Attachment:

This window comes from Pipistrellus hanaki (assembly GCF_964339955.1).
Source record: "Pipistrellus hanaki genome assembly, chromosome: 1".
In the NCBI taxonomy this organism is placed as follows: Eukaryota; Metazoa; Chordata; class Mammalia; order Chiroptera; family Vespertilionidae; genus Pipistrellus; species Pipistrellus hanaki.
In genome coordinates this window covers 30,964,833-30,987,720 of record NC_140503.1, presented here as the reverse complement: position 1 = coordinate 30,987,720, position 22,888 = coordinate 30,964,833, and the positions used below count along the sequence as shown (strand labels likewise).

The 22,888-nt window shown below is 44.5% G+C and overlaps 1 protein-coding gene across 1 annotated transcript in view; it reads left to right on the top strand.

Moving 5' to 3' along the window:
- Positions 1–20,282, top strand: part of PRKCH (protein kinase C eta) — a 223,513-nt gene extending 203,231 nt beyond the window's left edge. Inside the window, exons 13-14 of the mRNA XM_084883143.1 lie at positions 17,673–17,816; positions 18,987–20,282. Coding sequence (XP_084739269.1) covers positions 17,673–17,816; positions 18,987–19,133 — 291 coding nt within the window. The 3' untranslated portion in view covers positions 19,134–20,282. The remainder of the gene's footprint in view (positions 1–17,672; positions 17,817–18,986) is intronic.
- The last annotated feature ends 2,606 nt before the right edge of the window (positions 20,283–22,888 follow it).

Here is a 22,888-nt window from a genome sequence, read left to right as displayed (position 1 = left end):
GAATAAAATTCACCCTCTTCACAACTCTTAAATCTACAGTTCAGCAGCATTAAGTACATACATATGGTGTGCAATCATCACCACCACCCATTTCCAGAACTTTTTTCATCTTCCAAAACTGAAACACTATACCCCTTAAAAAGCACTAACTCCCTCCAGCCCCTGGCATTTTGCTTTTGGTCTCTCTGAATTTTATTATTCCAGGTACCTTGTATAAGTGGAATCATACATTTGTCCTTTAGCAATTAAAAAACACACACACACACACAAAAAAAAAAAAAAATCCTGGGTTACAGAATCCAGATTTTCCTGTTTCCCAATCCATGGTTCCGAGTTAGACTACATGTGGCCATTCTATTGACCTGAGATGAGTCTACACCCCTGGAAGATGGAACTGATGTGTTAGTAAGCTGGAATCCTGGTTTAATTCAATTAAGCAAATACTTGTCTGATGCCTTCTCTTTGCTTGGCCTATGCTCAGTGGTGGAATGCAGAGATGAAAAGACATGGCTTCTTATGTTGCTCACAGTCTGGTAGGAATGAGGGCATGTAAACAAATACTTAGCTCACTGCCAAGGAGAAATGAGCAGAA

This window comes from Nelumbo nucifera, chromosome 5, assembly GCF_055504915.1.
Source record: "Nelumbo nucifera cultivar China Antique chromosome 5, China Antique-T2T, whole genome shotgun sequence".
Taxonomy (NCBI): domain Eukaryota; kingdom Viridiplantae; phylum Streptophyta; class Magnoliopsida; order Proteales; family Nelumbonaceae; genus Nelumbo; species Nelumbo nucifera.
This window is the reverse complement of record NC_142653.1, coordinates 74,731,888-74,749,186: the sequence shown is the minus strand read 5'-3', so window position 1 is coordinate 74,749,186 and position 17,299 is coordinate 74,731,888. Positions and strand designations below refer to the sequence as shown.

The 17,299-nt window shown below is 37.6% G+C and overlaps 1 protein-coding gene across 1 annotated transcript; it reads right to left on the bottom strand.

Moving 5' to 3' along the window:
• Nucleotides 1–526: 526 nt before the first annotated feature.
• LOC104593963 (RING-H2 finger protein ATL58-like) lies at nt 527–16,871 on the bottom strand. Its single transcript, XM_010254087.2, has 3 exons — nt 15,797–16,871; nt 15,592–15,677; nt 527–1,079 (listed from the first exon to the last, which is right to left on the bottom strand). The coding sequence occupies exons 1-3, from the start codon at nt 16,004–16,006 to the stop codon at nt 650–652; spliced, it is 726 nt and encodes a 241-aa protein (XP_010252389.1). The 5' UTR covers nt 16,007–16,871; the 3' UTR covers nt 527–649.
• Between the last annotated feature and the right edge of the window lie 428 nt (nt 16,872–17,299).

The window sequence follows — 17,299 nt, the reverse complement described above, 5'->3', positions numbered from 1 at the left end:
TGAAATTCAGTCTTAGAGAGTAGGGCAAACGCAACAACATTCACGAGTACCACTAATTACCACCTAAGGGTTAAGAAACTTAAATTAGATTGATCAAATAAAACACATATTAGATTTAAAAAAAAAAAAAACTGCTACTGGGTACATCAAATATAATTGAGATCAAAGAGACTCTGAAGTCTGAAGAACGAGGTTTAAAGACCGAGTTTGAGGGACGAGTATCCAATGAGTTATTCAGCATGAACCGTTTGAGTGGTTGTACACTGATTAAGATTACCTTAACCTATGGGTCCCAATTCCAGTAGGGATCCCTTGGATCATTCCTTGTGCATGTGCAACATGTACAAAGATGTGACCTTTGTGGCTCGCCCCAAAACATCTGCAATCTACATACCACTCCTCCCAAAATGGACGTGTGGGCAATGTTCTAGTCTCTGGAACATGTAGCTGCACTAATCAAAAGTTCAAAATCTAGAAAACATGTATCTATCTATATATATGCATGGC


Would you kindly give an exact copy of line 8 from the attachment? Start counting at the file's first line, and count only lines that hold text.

- The last annotated feature ends 2,606 nt before the right edge of the window (positions 20,283–22,888 follow it).